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A dubious internalist assumption

Notes on:
Matthias Steup, “A Defense of Internalism”

Steup takes “internalism to be the view that J-factors [things that make beliefs justified or not] must be directly recognizable, that is recognizable on reflection.” The idea is that if one has available now, or could deduce from what is available now, information to justify a belief then one is indeed justified in having it. The justifying information may be a priori (rules of deduction, concepts) or introspective (memory).

The temporal indexical “now” marks two different questions. Suppose the issue was what I had for breakfast, the two questions would be:

1. Am I justified in believing I had cornflakes for breakfast?
2. Did I have cornflakes for breakfast?

The first could be answered without any appeal to external information. But if I asked someone else to corroborate what I had for breakfast, I would be trying to answer the second question. The first one can be answered on the basis of what I know or can justifiably believe now. No further investigation is needed.

J-factors would include wishful thinking (tending to disqualify) and undefeated perceptual experience (tending to affirm), but the reliability of cognitive processes (dear to the reliabilist species of externalist), for example, would not be included because these may not always be assessed on reflection.

Steup draws an analogy between epistemic and moral justification: What is epistemically permissible, like what is morally permissible, is something for which one cannot justly be blamed. And likewise there may be epistemic duties, just as moral duties.

Steup, thus, alludes to a point made by Linda Zagzebski that “responsibility and duty fulfillment require direct recognizability.” Supposedly, “No one defends the view that what makes an action morally justified or unjustified is something the agent cannot directly recognize.”

[I argue, in fact, that no less a moral theoretician than Kant held such a view. Kant made it a requirement of the knowledge that a moral act had occurred that its true motivation be transparent. The only correct motivation was a feeling, viz, respect for the moral law… (Not to be confused with its objective criteria spelled out in the categorical imperative.) This, right from the start, disqualifies external observers and places a burden on an internalist conception of knowledge. But at the same time he cited so many practical obstacles to self-transparency (most critically, the possibility, even probability, of self-deception) on the part of the agent—so many and so practically insurmountable that when all is said and done Kant was driven to confess repeatedly that for all he knew not a single moral act had ever occurred in human history. Theoretically, nothing stands in the way of such knowledge, but there are enormous presumptions against it, stemming from the fact that the only qualified judges of it are, at the same time, the least qualified because they cannot help being the most self-interested. And note that this is not ordinary self-interestedness but that of the highest kind available to humans, according to Kant: the interest in being moral. (Note to myself: look up the citation in Steup’s note 4: Linda Zagzebski, Virtues of the Mind: An Inquiry into the Nature of Virtue and the Ethical Foundations of Knowledge, (Cambridge: Cambridge University Press, 1996), pp 41ff.)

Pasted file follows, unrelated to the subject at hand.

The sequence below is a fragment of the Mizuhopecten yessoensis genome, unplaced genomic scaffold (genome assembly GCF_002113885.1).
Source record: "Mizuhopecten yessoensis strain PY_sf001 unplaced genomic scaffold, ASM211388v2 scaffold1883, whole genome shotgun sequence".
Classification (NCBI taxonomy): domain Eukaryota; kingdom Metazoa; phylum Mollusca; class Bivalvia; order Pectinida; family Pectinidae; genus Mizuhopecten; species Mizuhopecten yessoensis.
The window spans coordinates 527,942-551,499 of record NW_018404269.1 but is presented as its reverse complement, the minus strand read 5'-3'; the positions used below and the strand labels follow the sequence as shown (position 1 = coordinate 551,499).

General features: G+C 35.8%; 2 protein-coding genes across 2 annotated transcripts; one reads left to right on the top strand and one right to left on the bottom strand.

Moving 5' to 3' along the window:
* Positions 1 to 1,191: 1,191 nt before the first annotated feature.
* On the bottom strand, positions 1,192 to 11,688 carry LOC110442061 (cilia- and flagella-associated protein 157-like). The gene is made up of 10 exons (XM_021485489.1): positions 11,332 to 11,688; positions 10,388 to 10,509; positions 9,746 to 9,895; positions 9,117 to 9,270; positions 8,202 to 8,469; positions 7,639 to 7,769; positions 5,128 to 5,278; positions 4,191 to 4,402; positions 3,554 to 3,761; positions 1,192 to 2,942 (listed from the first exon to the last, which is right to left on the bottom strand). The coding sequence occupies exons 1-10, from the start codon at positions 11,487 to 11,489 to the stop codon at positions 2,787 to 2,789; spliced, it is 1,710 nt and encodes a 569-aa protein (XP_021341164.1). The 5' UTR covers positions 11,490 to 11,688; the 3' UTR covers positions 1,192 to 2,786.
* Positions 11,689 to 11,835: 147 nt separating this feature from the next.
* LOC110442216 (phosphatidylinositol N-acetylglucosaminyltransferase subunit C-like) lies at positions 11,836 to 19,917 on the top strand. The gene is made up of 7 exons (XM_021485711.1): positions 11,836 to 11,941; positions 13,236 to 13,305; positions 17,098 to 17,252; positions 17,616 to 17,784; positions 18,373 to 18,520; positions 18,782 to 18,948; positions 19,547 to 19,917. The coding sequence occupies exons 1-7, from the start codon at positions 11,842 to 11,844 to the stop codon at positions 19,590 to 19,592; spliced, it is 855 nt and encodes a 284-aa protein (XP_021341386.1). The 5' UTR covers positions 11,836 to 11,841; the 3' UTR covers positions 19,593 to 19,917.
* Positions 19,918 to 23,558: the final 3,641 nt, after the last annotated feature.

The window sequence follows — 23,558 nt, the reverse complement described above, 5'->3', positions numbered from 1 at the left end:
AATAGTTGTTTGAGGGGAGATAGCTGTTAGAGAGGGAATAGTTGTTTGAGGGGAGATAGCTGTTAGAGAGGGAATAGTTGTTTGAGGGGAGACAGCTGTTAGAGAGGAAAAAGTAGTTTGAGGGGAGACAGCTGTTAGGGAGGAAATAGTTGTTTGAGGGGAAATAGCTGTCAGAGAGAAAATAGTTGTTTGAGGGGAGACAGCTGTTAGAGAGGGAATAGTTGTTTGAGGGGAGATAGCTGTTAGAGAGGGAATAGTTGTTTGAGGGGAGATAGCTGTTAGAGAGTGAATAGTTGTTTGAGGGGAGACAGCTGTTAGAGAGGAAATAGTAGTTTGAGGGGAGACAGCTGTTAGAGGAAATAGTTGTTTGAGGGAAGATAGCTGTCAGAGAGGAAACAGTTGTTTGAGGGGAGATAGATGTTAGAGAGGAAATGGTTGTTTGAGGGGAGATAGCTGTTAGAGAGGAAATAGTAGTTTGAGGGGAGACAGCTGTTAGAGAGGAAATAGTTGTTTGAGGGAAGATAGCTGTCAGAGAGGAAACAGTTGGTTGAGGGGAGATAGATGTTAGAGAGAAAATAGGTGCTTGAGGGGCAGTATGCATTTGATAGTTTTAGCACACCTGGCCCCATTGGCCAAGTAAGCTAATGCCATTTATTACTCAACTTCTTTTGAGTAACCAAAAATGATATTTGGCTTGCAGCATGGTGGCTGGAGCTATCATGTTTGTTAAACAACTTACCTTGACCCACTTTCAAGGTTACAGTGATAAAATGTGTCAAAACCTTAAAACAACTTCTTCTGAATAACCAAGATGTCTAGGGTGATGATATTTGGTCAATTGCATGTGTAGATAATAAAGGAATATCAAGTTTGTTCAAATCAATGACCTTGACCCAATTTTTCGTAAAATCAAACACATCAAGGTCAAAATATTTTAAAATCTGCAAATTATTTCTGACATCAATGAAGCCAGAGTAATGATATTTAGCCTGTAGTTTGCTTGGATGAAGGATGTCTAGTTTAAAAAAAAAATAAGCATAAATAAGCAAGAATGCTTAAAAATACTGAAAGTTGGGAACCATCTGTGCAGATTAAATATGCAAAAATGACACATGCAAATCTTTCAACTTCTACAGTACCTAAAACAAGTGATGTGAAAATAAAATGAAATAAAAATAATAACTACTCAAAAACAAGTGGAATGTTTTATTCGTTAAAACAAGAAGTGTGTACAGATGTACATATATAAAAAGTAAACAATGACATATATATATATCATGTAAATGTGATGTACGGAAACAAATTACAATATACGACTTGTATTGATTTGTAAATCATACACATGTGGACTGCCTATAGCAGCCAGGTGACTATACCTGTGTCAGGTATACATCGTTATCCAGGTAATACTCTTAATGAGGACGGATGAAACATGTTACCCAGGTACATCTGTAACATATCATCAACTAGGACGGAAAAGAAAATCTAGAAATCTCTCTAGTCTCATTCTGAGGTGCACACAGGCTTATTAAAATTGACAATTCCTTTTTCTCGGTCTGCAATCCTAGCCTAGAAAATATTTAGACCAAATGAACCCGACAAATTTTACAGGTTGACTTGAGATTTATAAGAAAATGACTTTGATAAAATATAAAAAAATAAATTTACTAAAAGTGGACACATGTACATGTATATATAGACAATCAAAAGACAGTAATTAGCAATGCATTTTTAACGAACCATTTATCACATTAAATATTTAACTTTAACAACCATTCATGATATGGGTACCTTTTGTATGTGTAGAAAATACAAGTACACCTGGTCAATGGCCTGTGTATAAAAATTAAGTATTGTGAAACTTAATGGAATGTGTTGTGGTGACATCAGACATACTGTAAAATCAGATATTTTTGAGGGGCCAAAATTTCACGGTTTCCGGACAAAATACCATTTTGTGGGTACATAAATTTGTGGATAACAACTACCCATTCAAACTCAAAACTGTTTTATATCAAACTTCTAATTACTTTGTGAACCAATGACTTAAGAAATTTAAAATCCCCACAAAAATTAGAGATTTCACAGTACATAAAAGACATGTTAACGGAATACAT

Does the judgment that an action is morally worthy (something unknowable in the strict Kantian sense), require knowledge that it is morally justified? Is there any connection between moral worthiness and justification? Moral justification is often so rigged as to make it accessible by definition in the interest of salvaging responsibility. When that happens, the less effable concept of worthiness is forced to pick up the slack. But this is an embarrassment which mobilizes resistance.

I have argued elsewhere that the concepts of sincerity and honesty are radically different. The former is amoral, almost transcendental. Honesty has a more common sensical claim to ethical significance. But if this is true, it is so only under the auspices of a very non-Kantian moral scheme. This is so because judgments of honesty are amenable to, if not defined by, empirically accessible justification of a sort that does no work in any assessment of sincerity. One need only not lie to be considered honest. To be sincere is another matter. (I mention this because the problem, noticed by Kant, reappears in concepts taken from ordinary language. It is not just a problem internal to his theory.)

We are forced to conclude that the impossibility of self-transparency precludes the success of internalist theories of knowledge, at least where the stakes are highest. Or, as I suspect what motivates many externalists, they lose patience with the transcendentalism involved in the effort and assert that the stakes are never that high. One fails to solve a real problem, the other denies it is there.]

Posted by luno in epistemology, Moral Consciousness, Deontology, Kant (Friday December 23, 2005 at 2:54 pm)

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